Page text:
Graduate Nurse Training Program Expands

07/22/99    Portland, Ore.

Federal Grant Leads to Addition of New Training Site on Southern Oregon Coast.

When the International Paper Mill closed its doors in January of 1999, more than 200 Coos Bay area families felt the pinch. Just ask family nurse practitioner Duke VandeVoort, who received his training through Oregon Health Science University's graduate nursing program and now works at the Dunes Family Medical Clinic in nearby Reedsport.

He noticed the impact right away. "That kind of stress very quickly manifests itself on families in the forms of physical and emotional abuse," VandeVoort says.

Coos Bay is not alone. A need for community-focused health care can be felt across the state.

But now, thanks to a three-year federal grant, more aid is on the way. On July 1, the OHSU School of Nursing received federal funding to offer the two-year full-time family nurse practitioner program in Coos Bay beginning in 2000. The funding also allows increased enrollment in the nurse practitioner program at other campuses located in Portland, Ashland, La Grande and Klamath Falls.

OHSU's nurse practitioner program, which has been ranked 6th in the nation for two consecutive years in U.S. News and World Report, wants to increase its minority enrollment in the program and values the cultural diversity of its students.

Improving minority enrollment and outreach to rural areas will bring health care to Oregonians in need. Nurse practitioner education will emphasize working with at-risk youth and their families. "When we looked at Oregon's health needs, we found that abuse, suicide, depression, poor nutrition, tobacco, alcohol and illicit drugs were some of the big issues in our state," says M. Katherine Crabtree, D.N.Sc., A.N.P., Project Director and associate professor at OHSU's School of Nursing. "Then we said, let's prepare our nurse practitioners to deal with those issues so we can make a difference where it's needed most."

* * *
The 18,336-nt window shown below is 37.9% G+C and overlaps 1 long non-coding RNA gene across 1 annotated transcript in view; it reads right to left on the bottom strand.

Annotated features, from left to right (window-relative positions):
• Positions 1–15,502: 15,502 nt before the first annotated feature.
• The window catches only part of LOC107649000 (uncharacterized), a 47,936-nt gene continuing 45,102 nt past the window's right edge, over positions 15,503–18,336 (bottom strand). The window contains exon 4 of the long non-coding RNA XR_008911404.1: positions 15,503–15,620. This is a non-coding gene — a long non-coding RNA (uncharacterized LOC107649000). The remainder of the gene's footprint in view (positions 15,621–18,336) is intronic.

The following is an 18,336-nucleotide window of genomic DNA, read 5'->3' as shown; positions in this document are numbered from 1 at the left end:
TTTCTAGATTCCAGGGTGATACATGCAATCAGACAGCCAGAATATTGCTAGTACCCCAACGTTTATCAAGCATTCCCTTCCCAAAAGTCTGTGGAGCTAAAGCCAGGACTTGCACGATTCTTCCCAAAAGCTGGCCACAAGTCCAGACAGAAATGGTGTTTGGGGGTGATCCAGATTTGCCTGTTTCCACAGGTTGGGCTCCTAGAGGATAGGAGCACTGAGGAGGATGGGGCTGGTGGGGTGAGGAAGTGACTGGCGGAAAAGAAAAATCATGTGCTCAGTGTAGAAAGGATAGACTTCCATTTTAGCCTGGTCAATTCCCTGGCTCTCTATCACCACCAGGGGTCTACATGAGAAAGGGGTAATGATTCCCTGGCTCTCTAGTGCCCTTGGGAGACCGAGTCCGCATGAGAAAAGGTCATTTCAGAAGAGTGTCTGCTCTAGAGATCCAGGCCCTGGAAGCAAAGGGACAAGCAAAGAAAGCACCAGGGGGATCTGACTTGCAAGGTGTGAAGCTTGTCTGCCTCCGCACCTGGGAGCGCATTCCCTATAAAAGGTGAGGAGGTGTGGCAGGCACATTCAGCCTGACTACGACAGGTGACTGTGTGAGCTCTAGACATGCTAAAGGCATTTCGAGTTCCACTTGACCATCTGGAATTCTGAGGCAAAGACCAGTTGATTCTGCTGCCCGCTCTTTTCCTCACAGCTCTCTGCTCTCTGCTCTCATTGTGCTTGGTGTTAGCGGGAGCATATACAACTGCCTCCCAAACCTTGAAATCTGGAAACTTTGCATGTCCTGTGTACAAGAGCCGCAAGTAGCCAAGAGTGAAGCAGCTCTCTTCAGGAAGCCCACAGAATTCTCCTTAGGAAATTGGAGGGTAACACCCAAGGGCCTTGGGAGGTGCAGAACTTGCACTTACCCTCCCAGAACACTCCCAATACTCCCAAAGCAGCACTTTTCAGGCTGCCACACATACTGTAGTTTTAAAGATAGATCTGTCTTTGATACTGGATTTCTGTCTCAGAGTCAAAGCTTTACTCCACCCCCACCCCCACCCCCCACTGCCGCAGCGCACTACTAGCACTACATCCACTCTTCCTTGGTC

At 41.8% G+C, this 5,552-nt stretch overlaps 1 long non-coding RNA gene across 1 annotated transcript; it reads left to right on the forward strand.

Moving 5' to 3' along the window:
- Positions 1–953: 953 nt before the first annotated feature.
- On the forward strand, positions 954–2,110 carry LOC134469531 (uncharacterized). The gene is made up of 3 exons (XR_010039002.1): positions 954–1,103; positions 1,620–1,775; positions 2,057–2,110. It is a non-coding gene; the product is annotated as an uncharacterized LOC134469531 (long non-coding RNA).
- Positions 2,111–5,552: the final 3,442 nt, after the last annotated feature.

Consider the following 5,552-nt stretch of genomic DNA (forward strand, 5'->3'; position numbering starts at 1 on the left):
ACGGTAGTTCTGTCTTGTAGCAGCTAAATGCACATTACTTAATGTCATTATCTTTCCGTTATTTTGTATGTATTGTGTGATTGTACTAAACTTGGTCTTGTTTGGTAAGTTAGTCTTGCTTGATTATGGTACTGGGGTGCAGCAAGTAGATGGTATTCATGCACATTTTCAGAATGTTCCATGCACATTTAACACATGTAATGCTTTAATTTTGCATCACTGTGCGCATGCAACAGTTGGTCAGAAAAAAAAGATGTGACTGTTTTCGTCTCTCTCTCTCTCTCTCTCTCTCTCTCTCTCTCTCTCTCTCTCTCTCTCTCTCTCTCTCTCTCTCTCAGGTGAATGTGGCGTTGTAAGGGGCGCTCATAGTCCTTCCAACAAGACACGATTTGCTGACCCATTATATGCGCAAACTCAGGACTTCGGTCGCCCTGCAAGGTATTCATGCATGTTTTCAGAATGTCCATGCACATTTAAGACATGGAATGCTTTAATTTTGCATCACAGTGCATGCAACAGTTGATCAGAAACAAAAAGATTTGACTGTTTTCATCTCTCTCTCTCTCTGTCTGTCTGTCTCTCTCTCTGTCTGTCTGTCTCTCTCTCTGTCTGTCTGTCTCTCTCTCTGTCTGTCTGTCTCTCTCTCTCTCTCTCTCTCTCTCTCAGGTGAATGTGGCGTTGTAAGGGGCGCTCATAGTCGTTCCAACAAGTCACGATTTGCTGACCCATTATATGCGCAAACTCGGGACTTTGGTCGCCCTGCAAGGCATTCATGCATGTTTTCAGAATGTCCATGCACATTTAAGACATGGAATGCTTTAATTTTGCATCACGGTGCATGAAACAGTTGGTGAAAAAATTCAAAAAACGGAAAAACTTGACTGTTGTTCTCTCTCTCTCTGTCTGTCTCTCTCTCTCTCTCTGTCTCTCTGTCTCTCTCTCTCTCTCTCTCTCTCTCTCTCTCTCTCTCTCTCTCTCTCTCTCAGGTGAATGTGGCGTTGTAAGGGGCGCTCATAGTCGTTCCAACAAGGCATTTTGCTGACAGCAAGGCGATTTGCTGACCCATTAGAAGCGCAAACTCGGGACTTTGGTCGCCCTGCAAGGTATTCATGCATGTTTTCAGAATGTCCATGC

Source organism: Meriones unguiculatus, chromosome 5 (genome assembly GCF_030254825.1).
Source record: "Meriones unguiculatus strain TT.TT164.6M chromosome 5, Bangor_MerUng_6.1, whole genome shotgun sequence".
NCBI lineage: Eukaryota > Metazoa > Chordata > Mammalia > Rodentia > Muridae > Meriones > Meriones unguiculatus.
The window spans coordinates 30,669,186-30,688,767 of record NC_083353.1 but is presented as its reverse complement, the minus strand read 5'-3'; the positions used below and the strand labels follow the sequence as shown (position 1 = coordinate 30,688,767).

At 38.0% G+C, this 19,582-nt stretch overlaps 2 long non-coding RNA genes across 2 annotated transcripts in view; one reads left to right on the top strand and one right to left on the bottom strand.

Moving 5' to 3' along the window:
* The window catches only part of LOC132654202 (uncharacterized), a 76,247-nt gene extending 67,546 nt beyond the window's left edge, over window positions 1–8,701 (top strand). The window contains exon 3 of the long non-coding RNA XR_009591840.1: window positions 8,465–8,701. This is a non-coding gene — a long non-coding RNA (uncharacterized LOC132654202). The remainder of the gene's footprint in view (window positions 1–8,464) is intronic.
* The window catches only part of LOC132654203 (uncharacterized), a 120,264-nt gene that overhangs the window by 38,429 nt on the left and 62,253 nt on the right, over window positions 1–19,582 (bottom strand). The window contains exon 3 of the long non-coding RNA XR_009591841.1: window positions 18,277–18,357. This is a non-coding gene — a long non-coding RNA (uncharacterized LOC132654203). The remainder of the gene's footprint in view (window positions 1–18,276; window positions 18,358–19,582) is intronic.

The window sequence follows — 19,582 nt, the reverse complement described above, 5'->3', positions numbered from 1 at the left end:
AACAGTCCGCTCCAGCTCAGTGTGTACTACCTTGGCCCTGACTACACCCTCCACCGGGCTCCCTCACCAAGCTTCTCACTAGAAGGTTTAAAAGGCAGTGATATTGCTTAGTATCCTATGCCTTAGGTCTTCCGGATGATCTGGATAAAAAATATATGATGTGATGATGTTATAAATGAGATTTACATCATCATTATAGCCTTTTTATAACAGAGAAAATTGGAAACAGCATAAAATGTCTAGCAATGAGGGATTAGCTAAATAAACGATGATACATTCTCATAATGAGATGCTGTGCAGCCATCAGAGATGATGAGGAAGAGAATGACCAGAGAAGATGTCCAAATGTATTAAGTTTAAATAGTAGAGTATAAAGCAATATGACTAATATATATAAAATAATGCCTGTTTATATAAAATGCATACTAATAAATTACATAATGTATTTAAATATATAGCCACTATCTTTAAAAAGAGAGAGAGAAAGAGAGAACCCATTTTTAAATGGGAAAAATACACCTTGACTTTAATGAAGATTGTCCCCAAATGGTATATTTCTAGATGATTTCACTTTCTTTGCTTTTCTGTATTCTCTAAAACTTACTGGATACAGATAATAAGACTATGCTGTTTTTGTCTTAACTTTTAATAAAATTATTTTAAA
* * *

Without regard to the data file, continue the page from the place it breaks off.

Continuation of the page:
Applications for fall 2000 enrollment at the Coos Bay site are due by March 15, 2000. Up to eight students will be chosen to participate. The deadline for applications at all other campuses remains January 15th.

Course work includes master's core classes in health policy, cultural diversity, clinical research, pathophysiology, pharmacology, health promotion and training in management of common, acute and chronic illnesses for patients of all ages.

The latest technology will be incorporated in the program. Classrooms will be linked to other sites by satellite television with two-way audio and video capability. Internet conferencing will enrich interaction between students and faculty while establishing a network for new graduates. Local faculty will conduct clinical training.

VandeVoort believes the program will continue to strengthen health care in Oregon's less populated regions like the southern Oregon coast. He says, "If you allow people to study in rural areas, there's a greater chance they will stay and practice in those rural areas."

Please call Jim Newman at (503) 494-8231 to coordinate interviews with M. Katherine Crabtree and Duke VandeVoort.

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